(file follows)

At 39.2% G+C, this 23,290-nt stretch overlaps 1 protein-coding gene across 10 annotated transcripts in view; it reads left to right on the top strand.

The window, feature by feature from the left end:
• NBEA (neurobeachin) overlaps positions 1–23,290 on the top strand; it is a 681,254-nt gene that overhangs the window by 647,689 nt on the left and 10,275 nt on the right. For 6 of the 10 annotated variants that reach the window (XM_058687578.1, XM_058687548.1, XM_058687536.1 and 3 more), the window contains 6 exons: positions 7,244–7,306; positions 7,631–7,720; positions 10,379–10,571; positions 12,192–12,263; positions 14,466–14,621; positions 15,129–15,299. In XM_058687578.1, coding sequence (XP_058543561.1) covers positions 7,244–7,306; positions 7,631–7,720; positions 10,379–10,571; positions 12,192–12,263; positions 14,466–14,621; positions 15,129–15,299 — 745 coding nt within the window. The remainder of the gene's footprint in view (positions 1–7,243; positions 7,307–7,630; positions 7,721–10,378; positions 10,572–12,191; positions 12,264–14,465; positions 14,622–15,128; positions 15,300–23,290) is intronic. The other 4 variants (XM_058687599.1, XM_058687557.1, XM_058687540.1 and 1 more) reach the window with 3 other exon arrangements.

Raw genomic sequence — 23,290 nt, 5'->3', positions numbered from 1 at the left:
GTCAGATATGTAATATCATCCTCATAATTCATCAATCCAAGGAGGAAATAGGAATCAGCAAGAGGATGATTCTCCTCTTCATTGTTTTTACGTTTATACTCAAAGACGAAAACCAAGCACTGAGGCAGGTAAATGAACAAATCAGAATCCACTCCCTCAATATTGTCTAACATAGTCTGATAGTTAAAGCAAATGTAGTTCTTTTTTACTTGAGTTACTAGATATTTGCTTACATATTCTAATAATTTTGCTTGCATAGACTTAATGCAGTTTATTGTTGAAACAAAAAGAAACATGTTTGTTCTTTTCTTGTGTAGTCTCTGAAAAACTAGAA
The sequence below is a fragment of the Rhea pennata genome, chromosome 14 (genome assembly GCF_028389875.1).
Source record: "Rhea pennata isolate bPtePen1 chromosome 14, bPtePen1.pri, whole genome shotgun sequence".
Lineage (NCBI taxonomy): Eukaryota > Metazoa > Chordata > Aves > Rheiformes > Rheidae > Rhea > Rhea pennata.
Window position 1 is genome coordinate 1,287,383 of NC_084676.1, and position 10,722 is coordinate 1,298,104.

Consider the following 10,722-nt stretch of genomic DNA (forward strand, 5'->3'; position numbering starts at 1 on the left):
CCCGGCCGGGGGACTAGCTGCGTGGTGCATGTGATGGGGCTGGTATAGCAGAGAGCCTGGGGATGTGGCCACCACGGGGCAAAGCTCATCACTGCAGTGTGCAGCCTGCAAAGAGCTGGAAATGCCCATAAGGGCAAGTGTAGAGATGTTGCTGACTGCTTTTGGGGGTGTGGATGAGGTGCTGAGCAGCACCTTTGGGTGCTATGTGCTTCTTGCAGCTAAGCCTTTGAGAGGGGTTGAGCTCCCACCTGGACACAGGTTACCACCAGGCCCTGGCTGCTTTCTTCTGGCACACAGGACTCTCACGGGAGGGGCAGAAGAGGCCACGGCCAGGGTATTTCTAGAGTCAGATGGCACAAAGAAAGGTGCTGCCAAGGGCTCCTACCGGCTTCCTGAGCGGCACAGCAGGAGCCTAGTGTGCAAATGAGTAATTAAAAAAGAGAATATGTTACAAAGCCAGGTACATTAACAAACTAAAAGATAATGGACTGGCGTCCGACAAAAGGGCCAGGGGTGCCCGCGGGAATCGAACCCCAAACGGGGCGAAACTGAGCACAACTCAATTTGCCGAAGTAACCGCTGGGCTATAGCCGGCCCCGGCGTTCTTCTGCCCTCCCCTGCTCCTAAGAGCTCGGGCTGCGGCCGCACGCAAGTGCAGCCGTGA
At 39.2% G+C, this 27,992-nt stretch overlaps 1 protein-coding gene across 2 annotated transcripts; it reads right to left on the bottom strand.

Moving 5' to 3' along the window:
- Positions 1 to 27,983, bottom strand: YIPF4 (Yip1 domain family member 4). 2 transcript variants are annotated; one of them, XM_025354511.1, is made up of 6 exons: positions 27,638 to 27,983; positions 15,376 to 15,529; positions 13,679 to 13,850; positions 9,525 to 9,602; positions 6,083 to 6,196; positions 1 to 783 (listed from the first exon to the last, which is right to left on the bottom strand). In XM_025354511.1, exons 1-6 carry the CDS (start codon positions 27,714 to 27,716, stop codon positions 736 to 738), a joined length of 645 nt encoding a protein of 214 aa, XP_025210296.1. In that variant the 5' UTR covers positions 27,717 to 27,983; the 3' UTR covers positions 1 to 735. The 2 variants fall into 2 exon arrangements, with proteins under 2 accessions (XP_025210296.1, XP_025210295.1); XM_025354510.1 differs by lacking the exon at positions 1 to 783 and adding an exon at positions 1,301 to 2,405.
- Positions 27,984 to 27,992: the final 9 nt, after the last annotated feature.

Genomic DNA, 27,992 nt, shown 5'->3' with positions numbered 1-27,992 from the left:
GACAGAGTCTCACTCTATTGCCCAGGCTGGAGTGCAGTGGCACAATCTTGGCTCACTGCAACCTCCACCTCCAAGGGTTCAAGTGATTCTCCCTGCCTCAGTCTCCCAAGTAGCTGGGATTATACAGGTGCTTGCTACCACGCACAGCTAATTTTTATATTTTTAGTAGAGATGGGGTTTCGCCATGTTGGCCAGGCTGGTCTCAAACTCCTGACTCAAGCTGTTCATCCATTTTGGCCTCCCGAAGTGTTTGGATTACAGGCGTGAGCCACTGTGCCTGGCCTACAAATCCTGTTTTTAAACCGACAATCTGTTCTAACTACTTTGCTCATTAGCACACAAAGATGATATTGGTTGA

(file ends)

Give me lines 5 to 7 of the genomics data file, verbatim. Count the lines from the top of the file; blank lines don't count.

GTCAGATATGTAATATCATCCTCATAATTCATCAATCCAAGGAGGAAATAGGAATCAGCAAGAGGATGATTCTCCTCTTCATTGTTTTTACGTTTATACTCAAAGACGAAAACCAAGCACTGAGGCAGGTAAATGAACAAATCAGAATCCACTCCCTCAATATTGTCTAACATAGTCTGATAGTTAAAGCAAATGTAGTTCTTTTTTACTTGAGTTACTAGATATTTGCTTACATATTCTAATAATTTTGCTTGCATAGACTTAATGCAGTTTATTGTTGAAACAAAAAGAAACATGTTTGTTCTTTTCTTGTGTAGTCTCTGAAAAACTAGAA
The sequence below is a fragment of the Rhea pennata genome, chromosome 14 (genome assembly GCF_028389875.1).
Source record: "Rhea pennata isolate bPtePen1 chromosome 14, bPtePen1.pri, whole genome shotgun sequence".